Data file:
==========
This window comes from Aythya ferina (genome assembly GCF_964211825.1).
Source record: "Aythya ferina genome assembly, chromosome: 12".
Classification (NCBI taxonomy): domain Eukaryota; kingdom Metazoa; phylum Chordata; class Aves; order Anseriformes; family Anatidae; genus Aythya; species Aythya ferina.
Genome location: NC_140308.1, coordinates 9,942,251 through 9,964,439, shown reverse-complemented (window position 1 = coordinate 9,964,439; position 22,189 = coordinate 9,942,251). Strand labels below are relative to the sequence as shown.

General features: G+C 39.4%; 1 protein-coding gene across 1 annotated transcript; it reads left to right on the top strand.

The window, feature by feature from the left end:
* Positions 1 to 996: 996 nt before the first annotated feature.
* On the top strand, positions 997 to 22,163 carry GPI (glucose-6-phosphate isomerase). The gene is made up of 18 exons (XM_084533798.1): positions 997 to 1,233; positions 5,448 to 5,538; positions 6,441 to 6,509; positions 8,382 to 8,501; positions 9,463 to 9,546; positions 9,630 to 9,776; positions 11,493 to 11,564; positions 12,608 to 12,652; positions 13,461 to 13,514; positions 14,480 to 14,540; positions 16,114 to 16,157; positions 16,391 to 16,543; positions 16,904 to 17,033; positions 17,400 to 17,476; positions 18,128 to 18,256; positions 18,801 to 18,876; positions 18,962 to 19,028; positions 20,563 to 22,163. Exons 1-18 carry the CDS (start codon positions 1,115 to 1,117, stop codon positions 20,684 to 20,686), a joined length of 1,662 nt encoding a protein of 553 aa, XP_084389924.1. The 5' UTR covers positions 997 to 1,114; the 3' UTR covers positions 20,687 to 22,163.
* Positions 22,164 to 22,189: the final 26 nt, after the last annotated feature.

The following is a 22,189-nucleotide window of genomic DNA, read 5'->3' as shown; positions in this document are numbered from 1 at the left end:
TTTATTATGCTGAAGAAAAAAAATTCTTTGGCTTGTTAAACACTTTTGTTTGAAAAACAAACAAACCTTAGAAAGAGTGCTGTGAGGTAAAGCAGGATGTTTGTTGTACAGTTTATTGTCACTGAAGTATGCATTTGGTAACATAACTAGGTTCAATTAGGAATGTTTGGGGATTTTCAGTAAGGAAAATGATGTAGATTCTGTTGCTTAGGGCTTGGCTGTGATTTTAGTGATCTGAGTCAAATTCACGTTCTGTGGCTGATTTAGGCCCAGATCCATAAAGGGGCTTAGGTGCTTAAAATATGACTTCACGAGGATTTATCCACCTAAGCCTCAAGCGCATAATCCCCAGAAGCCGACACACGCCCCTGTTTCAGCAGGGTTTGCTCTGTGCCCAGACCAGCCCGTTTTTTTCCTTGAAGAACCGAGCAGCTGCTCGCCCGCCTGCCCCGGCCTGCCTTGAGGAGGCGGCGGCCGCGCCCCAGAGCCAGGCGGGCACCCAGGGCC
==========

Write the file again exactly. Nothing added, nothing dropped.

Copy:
This window comes from Aythya ferina (genome assembly GCF_964211825.1).
Source record: "Aythya ferina genome assembly, chromosome: 12".
Classification (NCBI taxonomy): domain Eukaryota; kingdom Metazoa; phylum Chordata; class Aves; order Anseriformes; family Anatidae; genus Aythya; species Aythya ferina.
Genome location: NC_140308.1, coordinates 9,942,251 through 9,964,439, shown reverse-complemented (window position 1 = coordinate 9,964,439; position 22,189 = coordinate 9,942,251). Strand labels below are relative to the sequence as shown.

General features: G+C 39.4%; 1 protein-coding gene across 1 annotated transcript; it reads left to right on the top strand.

The window, feature by feature from the left end:
* Positions 1 to 996: 996 nt before the first annotated feature.
* On the top strand, positions 997 to 22,163 carry GPI (glucose-6-phosphate isomerase). The gene is made up of 18 exons (XM_084533798.1): positions 997 to 1,233; positions 5,448 to 5,538; positions 6,441 to 6,509; positions 8,382 to 8,501; positions 9,463 to 9,546; positions 9,630 to 9,776; positions 11,493 to 11,564; positions 12,608 to 12,652; positions 13,461 to 13,514; positions 14,480 to 14,540; positions 16,114 to 16,157; positions 16,391 to 16,543; positions 16,904 to 17,033; positions 17,400 to 17,476; positions 18,128 to 18,256; positions 18,801 to 18,876; positions 18,962 to 19,028; positions 20,563 to 22,163. Exons 1-18 carry the CDS (start codon positions 1,115 to 1,117, stop codon positions 20,684 to 20,686), a joined length of 1,662 nt encoding a protein of 553 aa, XP_084389924.1. The 5' UTR covers positions 997 to 1,114; the 3' UTR covers positions 20,687 to 22,163.
* Positions 22,164 to 22,189: the final 26 nt, after the last annotated feature.

The following is a 22,189-nucleotide window of genomic DNA, read 5'->3' as shown; positions in this document are numbered from 1 at the left end:
TTTATTATGCTGAAGAAAAAAAATTCTTTGGCTTGTTAAACACTTTTGTTTGAAAAACAAACAAACCTTAGAAAGAGTGCTGTGAGGTAAAGCAGGATGTTTGTTGTACAGTTTATTGTCACTGAAGTATGCATTTGGTAACATAACTAGGTTCAATTAGGAATGTTTGGGGATTTTCAGTAAGGAAAATGATGTAGATTCTGTTGCTTAGGGCTTGGCTGTGATTTTAGTGATCTGAGTCAAATTCACGTTCTGTGGCTGATTTAGGCCCAGATCCATAAAGGGGCTTAGGTGCTTAAAATATGACTTCACGAGGATTTATCCACCTAAGCCTCAAGCGCATAATCCCCAGAAGCCGACACACGCCCCTGTTTCAGCAGGGTTTGCTCTGTGCCCAGACCAGCCCGTTTTTTTCCTTGAAGAACCGAGCAGCTGCTCGCCCGCCTGCCCCGGCCTGCCTTGAGGAGGCGGCGGCCGCGCCCCAGAGCCAGGCGGGCACCCAGGGCC